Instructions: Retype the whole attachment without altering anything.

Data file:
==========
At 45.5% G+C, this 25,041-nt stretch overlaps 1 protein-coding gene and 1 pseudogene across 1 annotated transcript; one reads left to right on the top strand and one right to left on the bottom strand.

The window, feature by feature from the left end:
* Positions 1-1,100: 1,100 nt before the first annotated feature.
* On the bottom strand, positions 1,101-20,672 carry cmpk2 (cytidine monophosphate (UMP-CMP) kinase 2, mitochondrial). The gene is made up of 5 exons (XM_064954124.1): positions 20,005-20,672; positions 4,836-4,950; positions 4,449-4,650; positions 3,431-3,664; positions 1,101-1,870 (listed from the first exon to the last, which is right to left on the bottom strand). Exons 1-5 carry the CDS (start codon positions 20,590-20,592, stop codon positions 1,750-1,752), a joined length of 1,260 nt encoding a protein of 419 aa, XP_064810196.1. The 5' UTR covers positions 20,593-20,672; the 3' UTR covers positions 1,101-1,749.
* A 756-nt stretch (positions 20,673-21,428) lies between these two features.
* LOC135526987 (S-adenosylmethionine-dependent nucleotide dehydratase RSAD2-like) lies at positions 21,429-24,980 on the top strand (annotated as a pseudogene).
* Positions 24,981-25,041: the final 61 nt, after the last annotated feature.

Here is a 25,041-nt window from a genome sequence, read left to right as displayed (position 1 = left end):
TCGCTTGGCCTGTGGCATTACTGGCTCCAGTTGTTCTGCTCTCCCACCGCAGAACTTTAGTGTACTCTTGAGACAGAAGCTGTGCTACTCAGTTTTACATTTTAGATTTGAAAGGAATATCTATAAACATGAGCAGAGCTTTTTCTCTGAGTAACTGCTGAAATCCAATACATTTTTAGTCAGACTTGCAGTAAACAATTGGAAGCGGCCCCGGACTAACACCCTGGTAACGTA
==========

At 45.5% G+C, this 25,041-nt stretch overlaps 1 protein-coding gene and 1 pseudogene across 1 annotated transcript; one reads left to right on the top strand and one right to left on the bottom strand.

The window, feature by feature from the left end:
* Positions 1-1,100: 1,100 nt before the first annotated feature.
* On the bottom strand, positions 1,101-20,672 carry cmpk2 (cytidine monophosphate (UMP-CMP) kinase 2, mitochondrial). The gene is made up of 5 exons (XM_064954124.1): positions 20,005-20,672; positions 4,836-4,950; positions 4,449-4,650; positions 3,431-3,664; positions 1,101-1,870 (listed from the first exon to the last, which is right to left on the bottom strand). Exons 1-5 carry the CDS (start codon positions 20,590-20,592, stop codon positions 1,750-1,752), a joined length of 1,260 nt encoding a protein of 419 aa, XP_064810196.1. The 5' UTR covers positions 20,593-20,672; the 3' UTR covers positions 1,101-1,749.
* A 756-nt stretch (positions 20,673-21,428) lies between these two features.
* LOC135526987 (S-adenosylmethionine-dependent nucleotide dehydratase RSAD2-like) lies at positions 21,429-24,980 on the top strand (annotated as a pseudogene).
* Positions 24,981-25,041: the final 61 nt, after the last annotated feature.

Here is a 25,041-nt window from a genome sequence, read left to right as displayed (position 1 = left end):
TCGCTTGGCCTGTGGCATTACTGGCTCCAGTTGTTCTGCTCTCCCACCGCAGAACTTTAGTGTACTCTTGAGACAGAAGCTGTGCTACTCAGTTTTACATTTTAGATTTGAAAGGAATATCTATAAACATGAGCAGAGCTTTTTCTCTGAGTAACTGCTGAAATCCAATACATTTTTAGTCAGACTTGCAGTAAACAATTGGAAGCGGCCCCGGACTAACACCCTGGTAACGTA